Feeds

Virgin boss victorious in .xxx Branson pickle

Cyber-squatter owns diddly-squat in domain ruling

Beginner's guide to SSL certificates

Sir Richard Branson has wrestled a .xxx domain off a cybersquatter in a challenge over richardbranson.xxx.

The Virgin Group founder discovered last week that his Uniform Domain Name Dispute Resolution Policy complaint with the World Intellectual Property Organisation was successful.

The WIPO panelist handling the case found that the cybersquatter, Australian Sean Truman, lacked rights to the address and had registered it in bad faith.

Truman, who bought the domain four days after the .xxx registry went live last December, said in his defence that he snapped up the address as a "souvenir". He also claimed that Branson had "ample opportunity to register the name if he believed that his rights may be under threat by another person", according to the decision.

But "you snooze, you lose" is not a defence to cybersquatting under the UDRP's rules, and the panelist found in favour of Branson. The domain will now be transferred to Virgin.

But because Virgin is not a porn company, and therefore does not qualify to register .xxx domains, richardbranson.xxx will likely be set as a "non-resolver", meaning it will not work when you type it in your browser address bars.

It is the second UDRP case to have been decided since .xxx first started selling domains last year. The first saw the domain heb.xxx transferred to a Texas-based grocery chain. Other disputed addresses include foxstudios.xxx and kayjewelers.xxx, according to UDRP records. There have been 13 cases filed since 29 December.

Uniquely, the .xxx space has a second way of resolving cybersquatting disputes that is much faster, more secretive, and turning out to be just as popular as the standard UDRP.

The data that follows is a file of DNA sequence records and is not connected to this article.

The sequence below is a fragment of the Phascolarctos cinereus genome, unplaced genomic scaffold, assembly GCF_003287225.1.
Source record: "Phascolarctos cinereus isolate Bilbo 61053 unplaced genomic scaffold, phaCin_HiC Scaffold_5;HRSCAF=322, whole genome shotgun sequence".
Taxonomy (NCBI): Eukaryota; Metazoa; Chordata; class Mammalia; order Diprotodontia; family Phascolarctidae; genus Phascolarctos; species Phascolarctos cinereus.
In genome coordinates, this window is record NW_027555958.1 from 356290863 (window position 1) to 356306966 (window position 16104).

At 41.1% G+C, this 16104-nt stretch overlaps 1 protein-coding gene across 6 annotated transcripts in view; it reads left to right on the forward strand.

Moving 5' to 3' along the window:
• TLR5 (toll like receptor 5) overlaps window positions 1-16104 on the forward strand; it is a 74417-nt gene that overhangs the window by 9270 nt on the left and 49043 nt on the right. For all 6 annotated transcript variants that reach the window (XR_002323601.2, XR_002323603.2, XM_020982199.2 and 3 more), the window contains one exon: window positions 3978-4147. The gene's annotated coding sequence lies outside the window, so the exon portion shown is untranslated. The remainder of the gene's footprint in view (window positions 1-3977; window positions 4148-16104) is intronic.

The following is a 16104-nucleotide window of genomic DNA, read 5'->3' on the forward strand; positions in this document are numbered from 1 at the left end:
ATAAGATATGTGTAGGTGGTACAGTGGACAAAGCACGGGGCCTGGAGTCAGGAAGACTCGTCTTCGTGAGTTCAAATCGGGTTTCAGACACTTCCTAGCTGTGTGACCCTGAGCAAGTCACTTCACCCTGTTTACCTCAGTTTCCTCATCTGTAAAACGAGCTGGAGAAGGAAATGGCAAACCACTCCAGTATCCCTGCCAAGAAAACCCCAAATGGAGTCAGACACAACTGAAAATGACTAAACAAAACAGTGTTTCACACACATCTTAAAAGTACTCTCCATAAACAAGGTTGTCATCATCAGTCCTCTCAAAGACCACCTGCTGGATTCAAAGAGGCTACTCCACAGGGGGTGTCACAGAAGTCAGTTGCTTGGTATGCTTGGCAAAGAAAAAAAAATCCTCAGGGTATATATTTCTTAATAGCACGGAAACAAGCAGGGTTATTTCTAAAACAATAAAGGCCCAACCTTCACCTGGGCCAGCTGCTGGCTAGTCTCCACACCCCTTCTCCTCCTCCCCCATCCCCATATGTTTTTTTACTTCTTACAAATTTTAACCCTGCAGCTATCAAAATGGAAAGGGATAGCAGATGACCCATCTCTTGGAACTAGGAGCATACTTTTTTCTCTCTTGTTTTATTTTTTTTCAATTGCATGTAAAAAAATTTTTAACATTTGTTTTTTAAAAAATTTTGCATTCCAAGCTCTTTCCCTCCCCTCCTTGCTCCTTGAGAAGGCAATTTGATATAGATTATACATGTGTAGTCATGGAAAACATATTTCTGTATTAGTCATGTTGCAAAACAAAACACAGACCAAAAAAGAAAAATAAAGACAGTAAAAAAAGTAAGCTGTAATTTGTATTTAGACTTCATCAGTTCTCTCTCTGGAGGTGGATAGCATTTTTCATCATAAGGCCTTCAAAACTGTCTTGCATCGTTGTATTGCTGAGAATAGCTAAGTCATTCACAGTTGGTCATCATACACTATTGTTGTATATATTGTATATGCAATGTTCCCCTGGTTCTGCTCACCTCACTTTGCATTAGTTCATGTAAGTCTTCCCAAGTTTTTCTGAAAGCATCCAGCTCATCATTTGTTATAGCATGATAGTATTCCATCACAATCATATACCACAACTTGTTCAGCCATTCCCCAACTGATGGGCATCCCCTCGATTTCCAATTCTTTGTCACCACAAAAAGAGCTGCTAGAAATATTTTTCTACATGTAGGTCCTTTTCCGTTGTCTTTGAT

This Rapid Evaluation Service, which can take down an obviously cybersquatted domain in as little as two days, has been invoked 15 times so far, according to the National Arbitration Forum, which handles the cases. NAF has taken down 12 .xxx cybersquats since December, according to recently released statistics. Each case took on average two days for a preliminary decision.

Unlike UDRP, which transfers the domain to the aggrieved party, domains seized under the $1,300 RES are turned off permanently, so the winner does not have to pay annual recurring fees.

But RES decisions are not published, so it's not clear which domains were cybersquatted or what rationale the NAF panelists used to suspend the domains. ®

Providing a secure and efficient Helpdesk

More from The Register

next story
Of COURSE Stephen Elop's to blame for Nokia woes, says author
'Google did have some unique propositions for Nokia'
FCC, Google cast eye over millimetre wireless
The smaller the wave, the bigger 5G's chances of success
It's even GRIMMER up North after MEGA SKY BROADBAND OUTAGE
By 'eck! Eccles cake production thrown into jeopardy
Mobile coverage on trains really is pants
You thought it was just *insert your provider here*, but now we have numbers
Don't mess with Texas ('cos it's getting Google Fiber and you're not)
A bit late, but company says 1Gbps Austin network almost ready to compete with AT&T
prev story

Whitepapers

Forging a new future with identity relationship management
Learn about ForgeRock's next generation IRM platform and how it is designed to empower CEOS's and enterprises to engage with consumers.
Cloud and hybrid-cloud data protection for VMware
Learn how quick and easy it is to configure backups and perform restores for VMware environments.
Three 1TB solid state scorchers up for grabs
Big SSDs can be expensive but think big and think free because you could be the lucky winner of one of three 1TB Samsung SSD 840 EVO drives that we’re giving away worth over £300 apiece.
Reg Reader Research: SaaS based Email and Office Productivity Tools
Read this Reg reader report which provides advice and guidance for SMBs towards the use of SaaS based email and Office productivity tools.
Security for virtualized datacentres
Legacy security solutions are inefficient due to the architectural differences between physical and virtual environments.